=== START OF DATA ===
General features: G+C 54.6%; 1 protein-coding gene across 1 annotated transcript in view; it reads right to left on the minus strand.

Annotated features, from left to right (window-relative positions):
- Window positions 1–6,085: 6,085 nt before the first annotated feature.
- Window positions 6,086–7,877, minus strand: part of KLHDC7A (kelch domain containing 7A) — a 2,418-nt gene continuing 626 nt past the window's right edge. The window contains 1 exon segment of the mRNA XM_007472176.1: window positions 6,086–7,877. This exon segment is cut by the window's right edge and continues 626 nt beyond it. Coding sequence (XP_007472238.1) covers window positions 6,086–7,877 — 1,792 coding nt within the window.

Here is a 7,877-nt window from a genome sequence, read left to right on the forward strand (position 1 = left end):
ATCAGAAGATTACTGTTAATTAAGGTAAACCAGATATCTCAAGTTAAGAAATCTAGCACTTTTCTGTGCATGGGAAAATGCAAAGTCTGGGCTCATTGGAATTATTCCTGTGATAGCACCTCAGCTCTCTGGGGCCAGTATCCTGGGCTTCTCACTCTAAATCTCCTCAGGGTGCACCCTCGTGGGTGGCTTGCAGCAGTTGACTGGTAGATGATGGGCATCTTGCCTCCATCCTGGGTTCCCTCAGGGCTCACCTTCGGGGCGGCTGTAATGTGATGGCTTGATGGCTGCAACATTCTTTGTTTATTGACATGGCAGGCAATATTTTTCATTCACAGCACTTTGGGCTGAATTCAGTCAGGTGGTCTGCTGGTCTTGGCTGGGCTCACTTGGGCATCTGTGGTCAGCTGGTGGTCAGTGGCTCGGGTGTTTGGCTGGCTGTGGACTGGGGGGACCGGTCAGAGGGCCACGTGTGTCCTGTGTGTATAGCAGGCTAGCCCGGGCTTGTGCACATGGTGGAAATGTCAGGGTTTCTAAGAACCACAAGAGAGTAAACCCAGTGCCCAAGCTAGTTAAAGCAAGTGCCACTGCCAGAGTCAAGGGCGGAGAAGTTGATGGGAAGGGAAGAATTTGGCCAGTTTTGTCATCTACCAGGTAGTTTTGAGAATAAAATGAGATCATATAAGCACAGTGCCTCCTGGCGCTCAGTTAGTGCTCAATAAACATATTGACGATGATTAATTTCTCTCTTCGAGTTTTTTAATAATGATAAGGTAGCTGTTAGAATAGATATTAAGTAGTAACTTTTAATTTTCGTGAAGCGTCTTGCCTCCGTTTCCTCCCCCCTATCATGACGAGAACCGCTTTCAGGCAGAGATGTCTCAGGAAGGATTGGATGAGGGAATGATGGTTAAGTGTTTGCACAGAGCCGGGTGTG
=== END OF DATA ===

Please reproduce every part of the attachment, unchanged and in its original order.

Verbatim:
General features: G+C 54.6%; 1 protein-coding gene across 1 annotated transcript in view; it reads right to left on the minus strand.

Annotated features, from left to right (window-relative positions):
- Window positions 1–6,085: 6,085 nt before the first annotated feature.
- Window positions 6,086–7,877, minus strand: part of KLHDC7A (kelch domain containing 7A) — a 2,418-nt gene continuing 626 nt past the window's right edge. The window contains 1 exon segment of the mRNA XM_007472176.1: window positions 6,086–7,877. This exon segment is cut by the window's right edge and continues 626 nt beyond it. Coding sequence (XP_007472238.1) covers window positions 6,086–7,877 — 1,792 coding nt within the window.

Here is a 7,877-nt window from a genome sequence, read left to right on the forward strand (position 1 = left end):
ATCAGAAGATTACTGTTAATTAAGGTAAACCAGATATCTCAAGTTAAGAAATCTAGCACTTTTCTGTGCATGGGAAAATGCAAAGTCTGGGCTCATTGGAATTATTCCTGTGATAGCACCTCAGCTCTCTGGGGCCAGTATCCTGGGCTTCTCACTCTAAATCTCCTCAGGGTGCACCCTCGTGGGTGGCTTGCAGCAGTTGACTGGTAGATGATGGGCATCTTGCCTCCATCCTGGGTTCCCTCAGGGCTCACCTTCGGGGCGGCTGTAATGTGATGGCTTGATGGCTGCAACATTCTTTGTTTATTGACATGGCAGGCAATATTTTTCATTCACAGCACTTTGGGCTGAATTCAGTCAGGTGGTCTGCTGGTCTTGGCTGGGCTCACTTGGGCATCTGTGGTCAGCTGGTGGTCAGTGGCTCGGGTGTTTGGCTGGCTGTGGACTGGGGGGACCGGTCAGAGGGCCACGTGTGTCCTGTGTGTATAGCAGGCTAGCCCGGGCTTGTGCACATGGTGGAAATGTCAGGGTTTCTAAGAACCACAAGAGAGTAAACCCAGTGCCCAAGCTAGTTAAAGCAAGTGCCACTGCCAGAGTCAAGGGCGGAGAAGTTGATGGGAAGGGAAGAATTTGGCCAGTTTTGTCATCTACCAGGTAGTTTTGAGAATAAAATGAGATCATATAAGCACAGTGCCTCCTGGCGCTCAGTTAGTGCTCAATAAACATATTGACGATGATTAATTTCTCTCTTCGAGTTTTTTAATAATGATAAGGTAGCTGTTAGAATAGATATTAAGTAGTAACTTTTAATTTTCGTGAAGCGTCTTGCCTCCGTTTCCTCCCCCCTATCATGACGAGAACCGCTTTCAGGCAGAGATGTCTCAGGAAGGATTGGATGAGGGAATGATGGTTAAGTGTTTGCACAGAGCCGGGTGTG